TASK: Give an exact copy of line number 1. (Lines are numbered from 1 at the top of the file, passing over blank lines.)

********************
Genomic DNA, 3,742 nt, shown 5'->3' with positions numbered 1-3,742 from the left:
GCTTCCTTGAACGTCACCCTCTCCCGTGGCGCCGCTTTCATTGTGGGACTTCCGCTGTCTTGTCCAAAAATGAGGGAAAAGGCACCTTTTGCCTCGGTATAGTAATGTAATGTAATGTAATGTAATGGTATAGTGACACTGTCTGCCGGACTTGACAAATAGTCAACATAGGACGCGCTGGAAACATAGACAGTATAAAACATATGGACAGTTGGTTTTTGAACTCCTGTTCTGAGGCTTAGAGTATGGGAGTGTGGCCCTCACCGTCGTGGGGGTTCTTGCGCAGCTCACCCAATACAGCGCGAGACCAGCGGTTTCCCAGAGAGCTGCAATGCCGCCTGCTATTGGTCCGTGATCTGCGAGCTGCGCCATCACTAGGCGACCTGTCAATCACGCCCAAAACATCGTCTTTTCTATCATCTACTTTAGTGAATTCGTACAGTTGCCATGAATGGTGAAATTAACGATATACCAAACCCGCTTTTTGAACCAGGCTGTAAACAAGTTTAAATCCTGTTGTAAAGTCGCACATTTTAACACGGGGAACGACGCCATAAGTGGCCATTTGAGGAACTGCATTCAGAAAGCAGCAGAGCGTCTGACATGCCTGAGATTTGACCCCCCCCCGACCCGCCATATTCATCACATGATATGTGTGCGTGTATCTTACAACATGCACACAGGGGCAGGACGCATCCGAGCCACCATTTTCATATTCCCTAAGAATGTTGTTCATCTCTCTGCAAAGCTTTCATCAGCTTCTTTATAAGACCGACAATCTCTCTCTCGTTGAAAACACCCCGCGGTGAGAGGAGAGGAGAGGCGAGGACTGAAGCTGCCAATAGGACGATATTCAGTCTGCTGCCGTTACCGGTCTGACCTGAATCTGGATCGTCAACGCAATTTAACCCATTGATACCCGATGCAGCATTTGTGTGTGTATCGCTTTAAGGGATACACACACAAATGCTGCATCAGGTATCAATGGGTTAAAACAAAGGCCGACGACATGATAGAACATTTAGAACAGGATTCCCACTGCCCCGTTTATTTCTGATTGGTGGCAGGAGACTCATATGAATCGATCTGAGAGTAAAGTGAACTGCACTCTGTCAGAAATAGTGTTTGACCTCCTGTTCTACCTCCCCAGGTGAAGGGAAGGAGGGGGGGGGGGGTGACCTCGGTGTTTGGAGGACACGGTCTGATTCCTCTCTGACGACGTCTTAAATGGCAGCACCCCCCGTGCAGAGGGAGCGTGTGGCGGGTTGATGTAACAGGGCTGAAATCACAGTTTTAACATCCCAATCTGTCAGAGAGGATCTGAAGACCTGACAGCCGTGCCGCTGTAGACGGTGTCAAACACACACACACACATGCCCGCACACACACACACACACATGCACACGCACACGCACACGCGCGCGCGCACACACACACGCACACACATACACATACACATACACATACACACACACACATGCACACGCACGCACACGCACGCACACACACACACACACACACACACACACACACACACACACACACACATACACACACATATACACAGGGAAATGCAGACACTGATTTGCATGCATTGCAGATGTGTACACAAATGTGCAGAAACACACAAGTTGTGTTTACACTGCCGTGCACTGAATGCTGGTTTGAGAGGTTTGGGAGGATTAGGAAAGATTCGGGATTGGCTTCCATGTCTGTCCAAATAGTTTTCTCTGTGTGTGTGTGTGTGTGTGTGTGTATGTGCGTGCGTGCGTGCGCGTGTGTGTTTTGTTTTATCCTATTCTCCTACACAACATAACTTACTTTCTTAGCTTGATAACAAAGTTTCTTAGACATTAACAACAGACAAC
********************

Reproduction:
Genomic DNA, 3,742 nt, shown 5'->3' with positions numbered 1-3,742 from the left: